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UCR Arts Among the Books

UC Riverside Exports Performances to the Riverside Public Library

Singer-Storyteller Karen Wilson asks "Where is the African in African-American?"

(February 15, 2007)

Karen Wilson, photo by Carlos PumaEnlarge

Karen Wilson, photo by Carlos Puma

RIVERSIDE, Calif. ( — As part of UC Riverside’s Gluck Fellows Program of the Arts, singer/storyteller Karen Wilson exports her considerable artistic talent and storytelling expertise to the Riverside Public Library, 3581 Mission Inn Ave.

At 3 p.m. Sunday, Feb. 25, she will explore the African elements of African American music-making, including its historic links to movement in labor, religion, and recreation.

Wilson's free performance is called, “Where is the African in African American?" It will focus on the history of enslaved people through communal activities, song, story and dance.

"I use folklore as a primary source along with more traditional sources to talk about history," she explained. "I am interested in writing the history that people said was not possible to write, as well as to show the way music and movement are linked in these African traditions."

Additional free cultural programs hosted at the library include a screening of the documentary, "The Language You Cry In" on Wednesday, Feb. 21 at 6:30 p.m. The film traces the powerful history of a centuries-old African song that traveled thousands of miles from Sierra Leone to present day coastal Georgia, and back to Sierra Leone.

On Thursday, Feb. 15th, Wilson conducted a voice workshop featuring the Norco Singers, a singing group that is looking for new members. "We plan to put on a hands-on showcase of vocal techniques and breathing exercises," she said before the event. "It will be an evening of fun, opportunity and adventure."

Wilson holds two master’s degrees, one in music education and one in history. She is pursuing her Ph.D. in history at UC Riverside, specializing in African-American and African Diasporic Music and History. Her stories address conflict resolution, community building, and the power of change. She has performed with folk icon Pete Seeger, and her performance of Paul Laurence Dunbar's "The Party" was broadcast on PBS as part of the "Favorite Poem Project." She was also a member of the Edward Boatner Chorale. As a member of Blue Wing Dance Company, she premiered "Haunted Red" at the Merce Cunningham Studio in New York City in 1999.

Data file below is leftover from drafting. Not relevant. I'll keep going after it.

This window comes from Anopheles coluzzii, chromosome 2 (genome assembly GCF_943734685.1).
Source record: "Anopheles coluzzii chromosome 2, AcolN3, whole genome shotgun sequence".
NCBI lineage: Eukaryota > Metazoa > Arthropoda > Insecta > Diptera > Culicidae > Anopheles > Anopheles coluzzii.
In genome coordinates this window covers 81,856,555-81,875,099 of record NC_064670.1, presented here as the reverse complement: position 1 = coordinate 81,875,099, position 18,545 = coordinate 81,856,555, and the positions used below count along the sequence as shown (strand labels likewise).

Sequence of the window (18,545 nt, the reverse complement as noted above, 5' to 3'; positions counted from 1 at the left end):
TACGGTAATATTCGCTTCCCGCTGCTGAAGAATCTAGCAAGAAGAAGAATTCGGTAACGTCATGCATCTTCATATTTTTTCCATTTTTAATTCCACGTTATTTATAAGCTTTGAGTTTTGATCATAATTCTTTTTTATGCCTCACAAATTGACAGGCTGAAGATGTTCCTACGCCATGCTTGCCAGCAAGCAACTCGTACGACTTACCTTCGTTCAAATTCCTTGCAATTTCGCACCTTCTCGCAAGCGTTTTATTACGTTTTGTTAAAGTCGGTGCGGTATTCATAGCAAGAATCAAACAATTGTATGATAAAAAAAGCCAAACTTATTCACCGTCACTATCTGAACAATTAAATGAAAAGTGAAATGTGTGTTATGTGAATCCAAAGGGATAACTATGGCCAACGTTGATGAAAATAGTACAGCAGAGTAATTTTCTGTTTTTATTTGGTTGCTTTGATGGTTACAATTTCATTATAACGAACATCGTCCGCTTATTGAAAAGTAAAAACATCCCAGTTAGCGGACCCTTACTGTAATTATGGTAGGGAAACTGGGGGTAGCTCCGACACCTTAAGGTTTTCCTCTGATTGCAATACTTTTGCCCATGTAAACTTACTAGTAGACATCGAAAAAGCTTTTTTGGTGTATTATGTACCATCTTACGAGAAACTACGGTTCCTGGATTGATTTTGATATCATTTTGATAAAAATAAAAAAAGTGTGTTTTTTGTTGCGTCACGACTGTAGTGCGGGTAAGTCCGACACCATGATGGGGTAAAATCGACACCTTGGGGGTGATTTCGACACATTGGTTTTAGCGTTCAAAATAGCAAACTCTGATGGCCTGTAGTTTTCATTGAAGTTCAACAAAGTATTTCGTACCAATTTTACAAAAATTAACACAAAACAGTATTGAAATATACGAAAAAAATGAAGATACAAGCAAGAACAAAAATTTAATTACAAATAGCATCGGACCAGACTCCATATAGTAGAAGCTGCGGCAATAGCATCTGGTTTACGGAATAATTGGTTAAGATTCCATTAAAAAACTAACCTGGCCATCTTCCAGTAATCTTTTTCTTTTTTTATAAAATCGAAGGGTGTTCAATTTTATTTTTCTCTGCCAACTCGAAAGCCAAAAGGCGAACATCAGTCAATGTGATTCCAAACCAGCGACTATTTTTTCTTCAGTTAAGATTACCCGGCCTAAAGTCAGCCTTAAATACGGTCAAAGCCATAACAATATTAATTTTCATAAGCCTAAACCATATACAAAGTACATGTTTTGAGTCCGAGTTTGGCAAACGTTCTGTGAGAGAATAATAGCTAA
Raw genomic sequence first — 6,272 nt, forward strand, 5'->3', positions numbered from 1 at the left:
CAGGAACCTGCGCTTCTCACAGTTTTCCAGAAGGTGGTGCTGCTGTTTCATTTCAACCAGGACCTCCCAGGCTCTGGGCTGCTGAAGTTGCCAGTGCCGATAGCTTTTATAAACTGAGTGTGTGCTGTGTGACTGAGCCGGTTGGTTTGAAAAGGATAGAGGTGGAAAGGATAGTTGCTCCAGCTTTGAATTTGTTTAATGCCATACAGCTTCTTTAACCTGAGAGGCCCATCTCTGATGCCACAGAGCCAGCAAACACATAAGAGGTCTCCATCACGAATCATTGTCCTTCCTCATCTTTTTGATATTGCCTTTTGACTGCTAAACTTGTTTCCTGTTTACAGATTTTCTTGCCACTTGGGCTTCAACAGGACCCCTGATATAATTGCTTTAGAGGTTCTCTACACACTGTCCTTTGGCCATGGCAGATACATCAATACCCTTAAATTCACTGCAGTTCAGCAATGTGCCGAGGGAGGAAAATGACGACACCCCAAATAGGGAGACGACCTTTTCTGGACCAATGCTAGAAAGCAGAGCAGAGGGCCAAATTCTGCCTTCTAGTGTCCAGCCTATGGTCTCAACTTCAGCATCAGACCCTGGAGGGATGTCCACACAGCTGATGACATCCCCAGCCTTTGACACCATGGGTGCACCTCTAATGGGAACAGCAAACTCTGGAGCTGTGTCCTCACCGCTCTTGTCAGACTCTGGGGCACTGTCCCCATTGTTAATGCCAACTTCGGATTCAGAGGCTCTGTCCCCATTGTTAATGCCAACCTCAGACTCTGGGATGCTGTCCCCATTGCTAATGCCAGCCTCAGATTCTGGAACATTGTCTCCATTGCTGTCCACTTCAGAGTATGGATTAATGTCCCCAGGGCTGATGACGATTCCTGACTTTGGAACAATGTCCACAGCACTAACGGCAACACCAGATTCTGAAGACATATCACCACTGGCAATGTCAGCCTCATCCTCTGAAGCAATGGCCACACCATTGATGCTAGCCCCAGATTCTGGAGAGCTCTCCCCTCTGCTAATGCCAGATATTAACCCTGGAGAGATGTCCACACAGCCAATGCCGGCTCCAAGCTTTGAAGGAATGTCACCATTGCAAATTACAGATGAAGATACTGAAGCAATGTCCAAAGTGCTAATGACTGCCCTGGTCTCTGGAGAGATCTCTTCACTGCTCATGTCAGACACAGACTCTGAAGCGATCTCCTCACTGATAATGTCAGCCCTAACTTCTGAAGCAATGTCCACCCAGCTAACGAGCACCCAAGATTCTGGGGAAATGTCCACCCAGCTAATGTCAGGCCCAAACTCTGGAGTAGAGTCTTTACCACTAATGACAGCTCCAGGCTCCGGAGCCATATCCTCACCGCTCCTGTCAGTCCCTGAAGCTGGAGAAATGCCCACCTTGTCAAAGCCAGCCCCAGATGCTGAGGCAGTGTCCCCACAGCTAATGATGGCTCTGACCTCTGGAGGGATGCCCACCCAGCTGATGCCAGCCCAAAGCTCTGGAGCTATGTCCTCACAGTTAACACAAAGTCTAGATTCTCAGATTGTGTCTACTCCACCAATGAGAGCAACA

"We feel that the library's cultural events are making our collections come alive for the people in the community," said Kathryn Morton, Cultural Programs Coordinator for the Riverside Public Library.

"We're lucky to have forged this partnership with the Gluck Program at UC Riverside. Everyone knows that we have books, but we also have a broad collection of musical scores and other resources for people to use. Our programs are always based around some part of our collection — whether it's music, books or films — which is why in February we're presenting a triple-header of Karen Wilson and her talents."

The Gluck Fellows Program of the Arts is the premier arts outreach program at the University of California, Riverside. Since 1996, the Gluck Fellows Program of the Arts, made possible through the generosity of the Maxwell H. Gluck Foundation, has provided fellowships to exceptional UC Riverside undergraduate and graduate students, faculty, and visiting guest artists to conduct arts-related presentations, performances, and workshops in Riverside County schools, residential facilities for elderly care and community centers.

Additional support for programs at the Riverside Public Library is provided by the Friends of the Library, Merrill Lynch, Reid & Hellyer LLP, Heyday Books, Tomás Rivera Endowment, California Council for the Humanities, San Manuel Band of Mission Indians, Karen Wilson, and the City of Riverside.
Karen Wilson performs, photo courtesy of the Riverside Public Library

Karen Wilson performs, photo courtesy of the Riverside Public Library

The University of California, Riverside ( is a doctoral research university, a living laboratory for groundbreaking exploration of issues critical to Inland Southern California, the state and communities around the world. Reflecting California's diverse culture, UCR's enrollment has exceeded 21,000 students. The campus opened a medical school in 2013 and has reached the heart of the Coachella Valley by way of the UCR Palm Desert Center. The campus has an annual statewide economic impact of more than $1 billion.

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